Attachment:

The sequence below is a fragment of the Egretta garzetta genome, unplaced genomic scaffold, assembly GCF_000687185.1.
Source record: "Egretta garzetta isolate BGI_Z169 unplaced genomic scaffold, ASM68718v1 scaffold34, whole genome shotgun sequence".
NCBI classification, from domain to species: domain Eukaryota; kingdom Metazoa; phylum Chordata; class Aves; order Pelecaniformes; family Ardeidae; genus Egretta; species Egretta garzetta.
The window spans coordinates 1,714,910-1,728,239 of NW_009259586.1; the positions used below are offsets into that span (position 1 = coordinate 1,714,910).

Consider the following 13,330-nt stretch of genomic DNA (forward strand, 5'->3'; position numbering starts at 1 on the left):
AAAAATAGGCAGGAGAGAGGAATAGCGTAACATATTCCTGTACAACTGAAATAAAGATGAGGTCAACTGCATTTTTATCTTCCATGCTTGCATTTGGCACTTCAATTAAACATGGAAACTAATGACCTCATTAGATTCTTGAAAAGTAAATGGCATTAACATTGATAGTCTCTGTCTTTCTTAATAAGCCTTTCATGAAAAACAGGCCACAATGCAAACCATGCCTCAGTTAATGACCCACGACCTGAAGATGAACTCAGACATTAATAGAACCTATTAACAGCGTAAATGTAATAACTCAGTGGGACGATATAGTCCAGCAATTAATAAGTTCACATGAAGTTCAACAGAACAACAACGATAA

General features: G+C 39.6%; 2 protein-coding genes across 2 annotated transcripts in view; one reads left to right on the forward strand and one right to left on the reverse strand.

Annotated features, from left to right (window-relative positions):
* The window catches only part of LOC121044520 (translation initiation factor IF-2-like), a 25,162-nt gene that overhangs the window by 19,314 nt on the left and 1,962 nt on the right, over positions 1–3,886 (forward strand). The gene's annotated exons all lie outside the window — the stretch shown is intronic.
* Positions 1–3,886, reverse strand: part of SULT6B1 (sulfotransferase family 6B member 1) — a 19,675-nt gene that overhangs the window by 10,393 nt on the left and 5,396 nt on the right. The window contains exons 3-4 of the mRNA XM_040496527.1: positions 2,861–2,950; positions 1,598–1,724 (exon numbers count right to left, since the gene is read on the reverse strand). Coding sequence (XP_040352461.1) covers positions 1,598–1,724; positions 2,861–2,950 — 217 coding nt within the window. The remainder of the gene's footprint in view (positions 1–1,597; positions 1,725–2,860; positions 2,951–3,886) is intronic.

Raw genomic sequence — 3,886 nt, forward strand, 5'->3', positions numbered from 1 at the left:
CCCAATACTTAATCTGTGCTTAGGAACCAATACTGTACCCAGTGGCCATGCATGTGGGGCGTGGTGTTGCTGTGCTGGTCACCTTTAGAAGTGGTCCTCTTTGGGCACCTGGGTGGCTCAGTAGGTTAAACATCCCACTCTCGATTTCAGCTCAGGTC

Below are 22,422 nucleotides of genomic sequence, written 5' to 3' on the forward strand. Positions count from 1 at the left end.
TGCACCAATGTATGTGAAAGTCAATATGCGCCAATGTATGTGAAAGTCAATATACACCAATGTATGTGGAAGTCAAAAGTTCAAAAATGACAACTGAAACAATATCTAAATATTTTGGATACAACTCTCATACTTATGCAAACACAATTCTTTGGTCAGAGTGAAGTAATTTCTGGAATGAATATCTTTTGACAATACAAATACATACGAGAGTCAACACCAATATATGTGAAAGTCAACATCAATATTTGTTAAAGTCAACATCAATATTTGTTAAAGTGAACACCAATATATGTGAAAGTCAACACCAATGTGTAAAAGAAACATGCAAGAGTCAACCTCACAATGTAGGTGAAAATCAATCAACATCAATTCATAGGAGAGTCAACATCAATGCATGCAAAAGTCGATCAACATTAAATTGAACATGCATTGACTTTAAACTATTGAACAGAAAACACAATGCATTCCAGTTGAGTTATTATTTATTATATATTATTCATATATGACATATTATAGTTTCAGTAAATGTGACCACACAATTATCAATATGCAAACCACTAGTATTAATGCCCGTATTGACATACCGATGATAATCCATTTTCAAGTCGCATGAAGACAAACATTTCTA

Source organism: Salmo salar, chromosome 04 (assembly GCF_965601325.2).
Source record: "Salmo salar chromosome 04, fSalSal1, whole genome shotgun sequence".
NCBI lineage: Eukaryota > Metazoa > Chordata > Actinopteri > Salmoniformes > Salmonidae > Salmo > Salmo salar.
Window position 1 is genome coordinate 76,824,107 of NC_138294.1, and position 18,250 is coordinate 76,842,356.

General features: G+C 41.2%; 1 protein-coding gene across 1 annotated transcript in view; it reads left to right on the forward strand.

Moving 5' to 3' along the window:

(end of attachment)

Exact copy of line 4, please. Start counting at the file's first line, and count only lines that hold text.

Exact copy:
The window spans coordinates 1,714,910-1,728,239 of NW_009259586.1; the positions used below are offsets into that span (position 1 = coordinate 1,714,910).